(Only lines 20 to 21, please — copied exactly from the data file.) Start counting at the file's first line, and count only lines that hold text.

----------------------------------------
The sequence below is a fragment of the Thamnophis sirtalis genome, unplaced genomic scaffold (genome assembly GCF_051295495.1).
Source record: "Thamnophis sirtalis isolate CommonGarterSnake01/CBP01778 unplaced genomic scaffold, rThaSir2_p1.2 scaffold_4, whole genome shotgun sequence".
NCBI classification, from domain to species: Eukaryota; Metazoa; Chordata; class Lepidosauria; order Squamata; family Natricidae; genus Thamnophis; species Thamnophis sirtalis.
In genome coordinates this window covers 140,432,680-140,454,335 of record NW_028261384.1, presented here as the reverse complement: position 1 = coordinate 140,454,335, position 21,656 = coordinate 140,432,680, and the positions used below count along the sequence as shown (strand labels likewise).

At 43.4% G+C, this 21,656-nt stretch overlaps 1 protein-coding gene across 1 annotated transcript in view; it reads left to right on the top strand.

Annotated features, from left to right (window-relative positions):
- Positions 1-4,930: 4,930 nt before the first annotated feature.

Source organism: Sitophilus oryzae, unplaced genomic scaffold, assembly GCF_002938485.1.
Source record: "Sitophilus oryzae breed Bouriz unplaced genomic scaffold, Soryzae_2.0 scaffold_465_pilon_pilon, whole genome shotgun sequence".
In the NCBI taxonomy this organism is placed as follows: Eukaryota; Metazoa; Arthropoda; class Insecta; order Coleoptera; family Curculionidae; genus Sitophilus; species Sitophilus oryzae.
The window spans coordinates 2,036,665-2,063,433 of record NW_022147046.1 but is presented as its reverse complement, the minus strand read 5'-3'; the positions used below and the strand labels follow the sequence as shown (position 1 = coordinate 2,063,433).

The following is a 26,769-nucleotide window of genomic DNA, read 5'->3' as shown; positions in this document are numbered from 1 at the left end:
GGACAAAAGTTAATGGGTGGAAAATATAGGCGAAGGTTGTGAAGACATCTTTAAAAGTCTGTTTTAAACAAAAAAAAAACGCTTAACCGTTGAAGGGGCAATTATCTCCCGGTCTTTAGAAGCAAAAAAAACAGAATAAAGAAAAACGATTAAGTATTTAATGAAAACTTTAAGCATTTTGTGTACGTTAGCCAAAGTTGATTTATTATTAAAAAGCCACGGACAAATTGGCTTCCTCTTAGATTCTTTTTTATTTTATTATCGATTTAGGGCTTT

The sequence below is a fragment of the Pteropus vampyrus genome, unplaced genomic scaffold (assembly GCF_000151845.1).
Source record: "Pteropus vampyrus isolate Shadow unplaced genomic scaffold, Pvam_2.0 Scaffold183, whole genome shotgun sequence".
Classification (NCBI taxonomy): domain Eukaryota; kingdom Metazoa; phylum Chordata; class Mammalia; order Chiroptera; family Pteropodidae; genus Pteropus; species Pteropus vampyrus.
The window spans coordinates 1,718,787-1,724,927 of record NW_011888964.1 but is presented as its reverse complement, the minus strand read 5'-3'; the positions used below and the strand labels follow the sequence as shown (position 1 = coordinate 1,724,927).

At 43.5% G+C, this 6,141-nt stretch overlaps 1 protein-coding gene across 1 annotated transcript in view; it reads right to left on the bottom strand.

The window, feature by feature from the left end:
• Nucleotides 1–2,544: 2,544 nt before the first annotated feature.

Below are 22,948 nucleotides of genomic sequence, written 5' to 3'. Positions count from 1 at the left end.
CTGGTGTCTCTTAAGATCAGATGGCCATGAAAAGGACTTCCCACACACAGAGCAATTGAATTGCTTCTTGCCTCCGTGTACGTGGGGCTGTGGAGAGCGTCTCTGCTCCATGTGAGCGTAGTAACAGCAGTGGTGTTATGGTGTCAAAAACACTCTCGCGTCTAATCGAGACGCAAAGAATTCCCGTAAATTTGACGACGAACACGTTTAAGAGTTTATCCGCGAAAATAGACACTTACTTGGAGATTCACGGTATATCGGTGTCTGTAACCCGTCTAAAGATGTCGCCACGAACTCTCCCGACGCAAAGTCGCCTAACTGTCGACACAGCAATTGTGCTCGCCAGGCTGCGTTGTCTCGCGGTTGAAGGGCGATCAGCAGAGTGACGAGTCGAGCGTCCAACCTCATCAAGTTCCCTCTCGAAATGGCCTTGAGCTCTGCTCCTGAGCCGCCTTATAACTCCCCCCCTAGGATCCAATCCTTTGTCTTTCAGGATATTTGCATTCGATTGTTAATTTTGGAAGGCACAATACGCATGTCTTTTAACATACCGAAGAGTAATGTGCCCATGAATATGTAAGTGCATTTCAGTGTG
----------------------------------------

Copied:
• Nucleotides 1–2,544: 2,544 nt before the first annotated feature.

Below are 22,948 nucleotides of genomic sequence, written 5' to 3'. Positions count from 1 at the left end.